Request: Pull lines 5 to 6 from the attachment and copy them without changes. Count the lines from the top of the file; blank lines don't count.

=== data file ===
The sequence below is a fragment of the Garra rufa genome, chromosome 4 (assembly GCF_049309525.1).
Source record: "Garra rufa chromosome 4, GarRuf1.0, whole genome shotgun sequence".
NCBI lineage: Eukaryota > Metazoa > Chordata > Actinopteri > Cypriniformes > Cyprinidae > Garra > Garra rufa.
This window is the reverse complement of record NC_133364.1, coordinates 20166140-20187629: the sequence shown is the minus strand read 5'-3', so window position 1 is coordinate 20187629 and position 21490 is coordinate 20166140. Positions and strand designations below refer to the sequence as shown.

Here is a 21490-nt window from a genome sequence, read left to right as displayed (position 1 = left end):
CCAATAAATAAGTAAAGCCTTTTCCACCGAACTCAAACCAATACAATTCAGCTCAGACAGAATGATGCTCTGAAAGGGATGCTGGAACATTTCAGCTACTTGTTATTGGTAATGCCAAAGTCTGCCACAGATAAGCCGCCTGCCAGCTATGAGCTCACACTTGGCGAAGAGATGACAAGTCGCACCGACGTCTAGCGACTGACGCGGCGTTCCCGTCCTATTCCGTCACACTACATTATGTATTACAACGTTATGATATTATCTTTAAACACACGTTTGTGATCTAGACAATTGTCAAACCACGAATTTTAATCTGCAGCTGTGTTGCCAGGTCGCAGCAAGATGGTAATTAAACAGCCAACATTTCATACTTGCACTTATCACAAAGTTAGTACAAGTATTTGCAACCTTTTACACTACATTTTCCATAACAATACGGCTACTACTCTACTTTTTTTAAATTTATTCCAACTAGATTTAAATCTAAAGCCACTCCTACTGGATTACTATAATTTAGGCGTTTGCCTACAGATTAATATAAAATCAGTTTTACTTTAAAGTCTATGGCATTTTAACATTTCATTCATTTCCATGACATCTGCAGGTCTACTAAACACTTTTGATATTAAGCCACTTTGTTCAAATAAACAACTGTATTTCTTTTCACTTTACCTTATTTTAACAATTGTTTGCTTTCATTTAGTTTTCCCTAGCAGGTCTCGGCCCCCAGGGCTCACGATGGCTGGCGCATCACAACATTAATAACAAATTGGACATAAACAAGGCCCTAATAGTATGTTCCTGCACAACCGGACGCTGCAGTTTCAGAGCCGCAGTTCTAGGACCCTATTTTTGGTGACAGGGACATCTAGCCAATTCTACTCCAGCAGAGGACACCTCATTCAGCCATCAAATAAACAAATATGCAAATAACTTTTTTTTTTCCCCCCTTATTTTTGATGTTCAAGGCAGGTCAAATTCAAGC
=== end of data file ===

Here is a 21490-nt window from a genome sequence, read left to right as displayed (position 1 = left end):
CCAATAAATAAGTAAAGCCTTTTCCACCGAACTCAAACCAATACAATTCAGCTCAGACAGAATGATGCTCTGAAAGGGATGCTGGAACATTTCAGCTACTTGTTATTGGTAATGCCAAAGTCTGCCACAGATAAGCCGCCTGCCAGCTATGAGCTCACACTTGGCGAAGAGATGACAAGTCGCACCGACGTCTAGCGACTGACGCGGCGTTCCCGTCCTATTCCGTCACACTACATTATGTATTACAACGTTATGATATTATCTTTAAACACACGTTTGTGATCTAGACAATTGTCAAACCACGAATTTTAATCTGCAGCTGTGTTGCCAGGTCGCAGCAAGATGGTAATTAAACAGCCAACATTTCATACTTGCACTTATCACAAAGTTAGTACAAGTATTTGCAACCTTTTACACTACATTTTCCATAACAATACGGCTACTACTCTACTTTTTTTAAATTTATTCCAACTAGATTTAAATCTAAAGCCACTCCTACTGGATTACTATAATTTAGGCGTTTGCCTACAGATTAATATAAAATCAGTTTTACTTTAAAGTCTATGGCATTTTAACATTTCATTCATTTCCATGACATCTGCAGGTCTACTAAACACTTTTGATATTAAGCCACTTTGTTCAAATAAACAACTGTATTTCTTTTCACTTTACCTTATTTTAACAATTGTTTGCTTTCATTTAGTTTTCCCTAGCAGGTCTCGGCCCCCAGGGCTCACGATGGCTGGCGCATCACAACATTAATAACAAATTGGACATAAACAAGGCCCTAATAGTATGTTCCTGCACAACCGGACGCTGCAGTTTCAGAGCCGCAGTTCTAGGACCCTATTTTTGGTGACAGGGACATCTAGCCAATTCTACTCCAGCAGAGGACACCTCATTCAGCCATCAAATAAACAAATATGCAAATAACTTTTTTTTTTCCCCCCTTATTTTTGATGTTCAAGGCAGGTCAAATTCAAGC